Joseph S. Nye, the University Distinguished Service Professor at Harvard, has a major paper in the MIT Press Journal, Winter 2016-2017, “Deterrence and Dissuasion in Cyberspace”, with access link to the 71-page PDF here (free).
Nye discusses for major strategies: (1) Punishment or retaliation (2) denial or defense (3) entanglement (4) taboos or norms. Some of his scenarios refer to LOAC, or the Laws of Armed Conflict.
Nye mentions the possibility of threats to power girds, and doubts that they can be fully prevented by “air gaps” between grid or infrastructure pieces and the public Internet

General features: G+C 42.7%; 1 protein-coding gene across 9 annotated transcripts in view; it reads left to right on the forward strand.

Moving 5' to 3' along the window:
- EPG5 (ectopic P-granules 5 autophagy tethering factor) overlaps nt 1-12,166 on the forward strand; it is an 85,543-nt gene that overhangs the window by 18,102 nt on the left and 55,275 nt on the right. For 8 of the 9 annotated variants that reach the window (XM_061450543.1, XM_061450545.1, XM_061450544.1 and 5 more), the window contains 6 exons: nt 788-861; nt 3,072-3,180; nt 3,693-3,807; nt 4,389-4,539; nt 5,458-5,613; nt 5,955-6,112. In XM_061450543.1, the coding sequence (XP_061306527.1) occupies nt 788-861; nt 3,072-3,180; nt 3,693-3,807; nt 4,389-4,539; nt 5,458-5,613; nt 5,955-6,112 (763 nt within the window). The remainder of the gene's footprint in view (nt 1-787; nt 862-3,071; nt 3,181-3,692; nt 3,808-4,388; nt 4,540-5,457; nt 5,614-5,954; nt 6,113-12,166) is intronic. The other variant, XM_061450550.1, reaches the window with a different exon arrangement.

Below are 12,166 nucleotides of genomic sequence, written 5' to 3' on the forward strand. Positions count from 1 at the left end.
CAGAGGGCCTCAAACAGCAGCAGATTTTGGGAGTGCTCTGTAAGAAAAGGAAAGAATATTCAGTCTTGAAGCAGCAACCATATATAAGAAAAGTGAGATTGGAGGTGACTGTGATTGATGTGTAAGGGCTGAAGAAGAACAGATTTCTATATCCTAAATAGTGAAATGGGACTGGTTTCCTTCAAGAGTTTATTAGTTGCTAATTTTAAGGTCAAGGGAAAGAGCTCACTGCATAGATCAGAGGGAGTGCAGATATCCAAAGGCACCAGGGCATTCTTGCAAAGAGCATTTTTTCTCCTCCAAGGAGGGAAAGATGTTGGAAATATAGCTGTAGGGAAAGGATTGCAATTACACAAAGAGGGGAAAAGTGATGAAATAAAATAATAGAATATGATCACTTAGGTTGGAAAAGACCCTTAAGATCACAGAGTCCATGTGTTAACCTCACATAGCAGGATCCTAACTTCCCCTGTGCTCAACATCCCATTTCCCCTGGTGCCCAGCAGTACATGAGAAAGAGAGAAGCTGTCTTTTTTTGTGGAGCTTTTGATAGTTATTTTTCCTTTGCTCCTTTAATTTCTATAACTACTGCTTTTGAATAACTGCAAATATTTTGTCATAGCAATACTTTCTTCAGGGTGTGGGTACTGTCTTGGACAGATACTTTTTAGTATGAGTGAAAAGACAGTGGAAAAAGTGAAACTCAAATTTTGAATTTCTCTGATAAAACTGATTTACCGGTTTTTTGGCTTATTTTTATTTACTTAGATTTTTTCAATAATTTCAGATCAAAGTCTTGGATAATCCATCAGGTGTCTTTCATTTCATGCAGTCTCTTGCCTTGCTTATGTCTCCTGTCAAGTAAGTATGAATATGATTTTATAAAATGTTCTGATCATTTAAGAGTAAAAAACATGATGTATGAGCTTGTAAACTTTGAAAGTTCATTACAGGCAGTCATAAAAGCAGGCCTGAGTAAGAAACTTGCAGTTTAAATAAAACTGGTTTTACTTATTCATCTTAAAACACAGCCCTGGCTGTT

He mentions the importance of rogue states or non-state actors. One of his concepts, of norms, would preclude attacks on targets that have civilian use only (this might include political parties). Yet that seems to be the point of attacks by entities like North Korea, or some hackers motivated by ransomware (often in Russia or former Soviet components), or radical Islamists who resent modernism. North Korea attacked a corporate entity outside its borders, Sony Pictures, in the US, for mocking its leader. It seems as though a sufficiently radical and nihilistic actor could be motivated by asymmetric targeting of individual speakers in the US or other western countries just to prove it could wreak havoc with all parties associated with a particularly provocative person or private business.